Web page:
For example, in beauty, we learned that different products evoke distinct emotions, unlocking a key to differentiating and better connecting consumers to the variety offered by the category.
The distinct emotions conveyed by lipstick, eyeshadow and foundation led to optimizing packaging, messaging, and experiences to build emotional resonance with the products.
Identity is comprised of the features that make up our sense of self, including where you’re from, your hobbies, and even your favorite brands. When consumers include brands in their identity, they borrow the favorable qualities of the brands they love as ways to communicate to others who they are.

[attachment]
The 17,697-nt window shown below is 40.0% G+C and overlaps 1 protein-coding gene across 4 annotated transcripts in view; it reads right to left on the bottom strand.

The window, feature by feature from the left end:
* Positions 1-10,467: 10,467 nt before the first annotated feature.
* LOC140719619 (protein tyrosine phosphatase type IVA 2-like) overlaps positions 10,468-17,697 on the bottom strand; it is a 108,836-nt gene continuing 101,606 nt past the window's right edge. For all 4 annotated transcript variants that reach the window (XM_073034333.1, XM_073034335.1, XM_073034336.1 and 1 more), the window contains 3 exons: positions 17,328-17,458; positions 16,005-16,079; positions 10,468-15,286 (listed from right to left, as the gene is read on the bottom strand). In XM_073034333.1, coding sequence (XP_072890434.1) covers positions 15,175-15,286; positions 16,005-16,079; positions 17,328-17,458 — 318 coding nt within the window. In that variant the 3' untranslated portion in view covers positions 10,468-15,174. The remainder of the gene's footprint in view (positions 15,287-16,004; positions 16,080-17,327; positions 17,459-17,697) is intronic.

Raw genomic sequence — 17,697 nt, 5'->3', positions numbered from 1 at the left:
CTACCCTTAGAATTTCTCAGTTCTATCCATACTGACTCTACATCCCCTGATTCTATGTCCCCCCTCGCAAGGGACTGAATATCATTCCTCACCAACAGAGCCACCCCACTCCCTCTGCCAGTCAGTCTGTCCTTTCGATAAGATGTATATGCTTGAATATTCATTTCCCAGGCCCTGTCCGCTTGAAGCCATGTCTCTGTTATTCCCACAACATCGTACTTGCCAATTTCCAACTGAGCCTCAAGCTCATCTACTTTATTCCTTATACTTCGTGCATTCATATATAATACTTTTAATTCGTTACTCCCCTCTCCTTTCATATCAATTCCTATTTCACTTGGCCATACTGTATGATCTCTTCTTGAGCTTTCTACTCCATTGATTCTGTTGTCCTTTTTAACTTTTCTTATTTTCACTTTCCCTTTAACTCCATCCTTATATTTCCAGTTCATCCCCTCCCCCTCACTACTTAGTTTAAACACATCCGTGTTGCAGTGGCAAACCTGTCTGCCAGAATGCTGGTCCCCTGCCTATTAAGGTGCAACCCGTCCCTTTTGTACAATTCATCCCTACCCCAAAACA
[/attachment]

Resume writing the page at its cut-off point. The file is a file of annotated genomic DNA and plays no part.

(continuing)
Apple fans are cutting-edge, smart, and popular. Disney fans are loving, playful, and nostalgic. Harley Davidson fans are tough, independent, and strong. By ensuring your brand stands for something, you empower consumers who share those values to incorporate your brand into their lives.
Being part of consumers sense of self offers brands incredible protections. Consumers with high brand identity are beyond loyalists – they protect the brands as they would protect themselves.
High identity consumers will defend you against bad press or market-missteps and will be the first to follow you into new categories and resist purchasing the competition.
By tapping into brand identification, you can profile consumers that connect the most with your brand and track how your strategies are impacting your most dedicated base.
Habits are automatic mental shortcuts that our brains use to help free up our valuable thinking power for more important work.